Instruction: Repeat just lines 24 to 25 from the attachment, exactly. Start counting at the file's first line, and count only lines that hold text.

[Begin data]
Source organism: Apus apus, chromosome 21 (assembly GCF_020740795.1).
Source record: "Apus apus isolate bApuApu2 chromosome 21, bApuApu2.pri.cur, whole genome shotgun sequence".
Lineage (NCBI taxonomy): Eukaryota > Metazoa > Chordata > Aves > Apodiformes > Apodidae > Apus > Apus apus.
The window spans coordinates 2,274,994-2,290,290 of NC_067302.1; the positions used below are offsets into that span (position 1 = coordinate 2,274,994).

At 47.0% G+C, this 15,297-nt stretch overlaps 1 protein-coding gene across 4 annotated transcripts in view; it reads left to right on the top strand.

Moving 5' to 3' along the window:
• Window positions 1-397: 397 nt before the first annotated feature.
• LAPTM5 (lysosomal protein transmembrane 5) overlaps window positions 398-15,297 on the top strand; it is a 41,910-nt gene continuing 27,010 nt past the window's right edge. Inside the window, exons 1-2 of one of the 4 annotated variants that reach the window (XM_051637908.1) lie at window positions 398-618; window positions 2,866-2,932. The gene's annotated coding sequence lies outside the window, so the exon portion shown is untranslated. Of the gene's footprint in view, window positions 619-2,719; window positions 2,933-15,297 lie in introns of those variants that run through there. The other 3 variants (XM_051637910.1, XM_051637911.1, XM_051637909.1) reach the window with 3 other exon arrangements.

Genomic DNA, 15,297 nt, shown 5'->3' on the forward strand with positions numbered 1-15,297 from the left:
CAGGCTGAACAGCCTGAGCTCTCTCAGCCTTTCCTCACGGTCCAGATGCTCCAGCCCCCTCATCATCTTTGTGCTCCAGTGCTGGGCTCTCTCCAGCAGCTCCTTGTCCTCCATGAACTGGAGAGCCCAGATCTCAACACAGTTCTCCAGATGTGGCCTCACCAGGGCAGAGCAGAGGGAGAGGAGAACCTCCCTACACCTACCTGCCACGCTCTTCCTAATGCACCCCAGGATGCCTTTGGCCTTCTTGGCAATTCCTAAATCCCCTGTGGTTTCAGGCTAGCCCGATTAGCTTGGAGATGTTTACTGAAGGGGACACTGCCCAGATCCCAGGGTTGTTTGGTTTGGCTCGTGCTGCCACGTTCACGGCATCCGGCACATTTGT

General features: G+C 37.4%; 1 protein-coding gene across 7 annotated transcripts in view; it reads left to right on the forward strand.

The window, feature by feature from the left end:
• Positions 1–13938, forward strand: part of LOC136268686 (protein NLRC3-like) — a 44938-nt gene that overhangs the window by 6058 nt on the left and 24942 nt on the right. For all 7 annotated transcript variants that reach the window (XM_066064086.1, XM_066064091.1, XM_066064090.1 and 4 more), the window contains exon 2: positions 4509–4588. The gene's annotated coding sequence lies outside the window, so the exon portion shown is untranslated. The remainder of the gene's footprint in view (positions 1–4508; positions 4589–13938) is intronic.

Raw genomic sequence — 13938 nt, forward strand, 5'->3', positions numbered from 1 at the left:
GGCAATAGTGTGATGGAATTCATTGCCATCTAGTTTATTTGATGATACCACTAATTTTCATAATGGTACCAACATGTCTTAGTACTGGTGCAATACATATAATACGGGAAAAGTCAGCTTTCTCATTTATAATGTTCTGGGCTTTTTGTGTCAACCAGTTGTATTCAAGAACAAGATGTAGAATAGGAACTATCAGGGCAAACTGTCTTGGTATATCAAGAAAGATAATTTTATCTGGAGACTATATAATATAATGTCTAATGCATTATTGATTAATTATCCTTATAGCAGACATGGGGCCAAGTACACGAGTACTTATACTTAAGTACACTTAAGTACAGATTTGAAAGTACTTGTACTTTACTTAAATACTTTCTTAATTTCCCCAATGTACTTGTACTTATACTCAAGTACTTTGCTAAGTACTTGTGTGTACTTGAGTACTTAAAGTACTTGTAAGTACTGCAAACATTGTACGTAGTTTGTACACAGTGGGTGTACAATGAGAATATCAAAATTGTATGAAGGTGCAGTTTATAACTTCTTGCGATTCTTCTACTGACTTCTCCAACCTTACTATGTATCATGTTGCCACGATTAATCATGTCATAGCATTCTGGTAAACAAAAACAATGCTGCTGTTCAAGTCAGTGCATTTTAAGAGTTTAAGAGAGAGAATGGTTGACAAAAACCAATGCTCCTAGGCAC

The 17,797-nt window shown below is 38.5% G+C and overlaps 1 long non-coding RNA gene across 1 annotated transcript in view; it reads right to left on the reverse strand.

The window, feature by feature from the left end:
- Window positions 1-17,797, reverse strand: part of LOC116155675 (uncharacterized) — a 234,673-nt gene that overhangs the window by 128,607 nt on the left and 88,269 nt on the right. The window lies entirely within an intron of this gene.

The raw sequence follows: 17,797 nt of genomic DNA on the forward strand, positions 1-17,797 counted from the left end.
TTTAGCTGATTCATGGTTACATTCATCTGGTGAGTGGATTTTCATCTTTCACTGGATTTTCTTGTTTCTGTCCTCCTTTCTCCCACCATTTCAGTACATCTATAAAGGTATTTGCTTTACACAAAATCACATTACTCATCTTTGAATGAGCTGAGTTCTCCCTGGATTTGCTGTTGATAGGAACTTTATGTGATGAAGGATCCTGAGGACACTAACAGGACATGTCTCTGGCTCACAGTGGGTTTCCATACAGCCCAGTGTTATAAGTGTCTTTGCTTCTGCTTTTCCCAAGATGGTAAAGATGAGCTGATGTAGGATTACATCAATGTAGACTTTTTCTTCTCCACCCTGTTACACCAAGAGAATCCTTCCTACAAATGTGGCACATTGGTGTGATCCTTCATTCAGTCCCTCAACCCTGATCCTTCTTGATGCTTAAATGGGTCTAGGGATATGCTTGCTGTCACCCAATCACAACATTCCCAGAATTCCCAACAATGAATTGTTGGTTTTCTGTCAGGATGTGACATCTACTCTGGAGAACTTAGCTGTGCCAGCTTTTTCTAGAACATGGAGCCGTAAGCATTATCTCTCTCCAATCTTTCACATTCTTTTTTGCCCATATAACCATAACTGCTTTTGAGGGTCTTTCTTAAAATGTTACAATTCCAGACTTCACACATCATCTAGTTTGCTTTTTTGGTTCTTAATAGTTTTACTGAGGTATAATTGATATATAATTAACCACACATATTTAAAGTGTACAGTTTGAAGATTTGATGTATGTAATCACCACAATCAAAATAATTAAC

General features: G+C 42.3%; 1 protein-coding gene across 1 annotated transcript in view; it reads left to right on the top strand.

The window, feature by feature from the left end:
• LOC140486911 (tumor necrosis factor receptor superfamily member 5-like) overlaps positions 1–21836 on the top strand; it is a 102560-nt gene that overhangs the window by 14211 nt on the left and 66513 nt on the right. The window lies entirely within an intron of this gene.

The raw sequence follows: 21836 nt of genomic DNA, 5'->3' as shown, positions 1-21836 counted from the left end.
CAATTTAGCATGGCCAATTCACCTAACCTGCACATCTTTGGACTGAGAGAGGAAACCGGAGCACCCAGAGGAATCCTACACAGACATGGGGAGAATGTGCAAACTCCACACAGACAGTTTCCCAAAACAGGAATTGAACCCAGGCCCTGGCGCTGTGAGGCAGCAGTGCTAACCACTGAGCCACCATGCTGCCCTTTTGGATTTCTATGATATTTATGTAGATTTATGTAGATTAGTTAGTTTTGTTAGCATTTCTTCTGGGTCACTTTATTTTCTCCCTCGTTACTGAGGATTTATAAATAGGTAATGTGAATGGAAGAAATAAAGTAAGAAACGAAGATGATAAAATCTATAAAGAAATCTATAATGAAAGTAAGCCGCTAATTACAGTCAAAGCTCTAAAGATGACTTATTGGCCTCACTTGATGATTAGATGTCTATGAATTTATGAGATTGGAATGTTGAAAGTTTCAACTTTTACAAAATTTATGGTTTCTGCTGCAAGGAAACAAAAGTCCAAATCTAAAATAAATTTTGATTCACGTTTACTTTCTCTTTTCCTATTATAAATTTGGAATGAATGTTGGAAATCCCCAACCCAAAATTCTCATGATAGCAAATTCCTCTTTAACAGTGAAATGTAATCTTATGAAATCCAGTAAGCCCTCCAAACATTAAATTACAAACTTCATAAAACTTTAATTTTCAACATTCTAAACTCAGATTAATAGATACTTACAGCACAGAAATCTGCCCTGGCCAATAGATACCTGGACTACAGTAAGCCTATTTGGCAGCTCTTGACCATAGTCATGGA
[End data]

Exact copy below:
The raw sequence follows: 21836 nt of genomic DNA, 5'->3' as shown, positions 1-21836 counted from the left end.
CAATTTAGCATGGCCAATTCACCTAACCTGCACATCTTTGGACTGAGAGAGGAAACCGGAGCACCCAGAGGAATCCTACACAGACATGGGGAGAATGTGCAAACTCCACACAGACAGTTTCCCAAAACAGGAATTGAACCCAGGCCCTGGCGCTGTGAGGCAGCAGTGCTAACCACTGAGCCACCATGCTGCCCTTTTGGATTTCTATGATATTTATGTAGATTTATGTAGATTAGTTAGTTTTGTTAGCATTTCTTCTGGGTCACTTTATTTTCTCCCTCGTTACTGAGGATTTATAAATAGGTAATGTGAATGGAAGAAATAAAGTAAGAAACGAAGATGATAAAATCTATAAAGAAATCTATAATGAAAGTAAGCCGCTAATTACAGTCAAAGCTCTAAAGATGACTTATTGGCCTCACTTGATGATTAGATGTCTATGAATTTATGAGATTGGAATGTTGAAAGTTTCAACTTTTACAAAATTTATGGTTTCTGCTGCAAGGAAACAAAAGTCCAAATCTAAAATAAATTTTGATTCACGTTTACTTTCTCTTTTCCTATTATAAATTTGGAATGAATGTTGGAAATCCCCAACCCAAAATTCTCATGATAGCAAATTCCTCTTTAACAGTGAAATGTAATCTTATGAAATCCAGTAAGCCCTCCAAACATTAAATTACAAACTTCATAAAACTTTAATTTTCAACATTCTAAACTCAGATTAATAGATACTTACAGCACAGAAATCTGCCCTGGCCAATAGATACCTGGACTACAGTAAGCCTATTTGGCAGCTCTTGACCATAGTCATGGA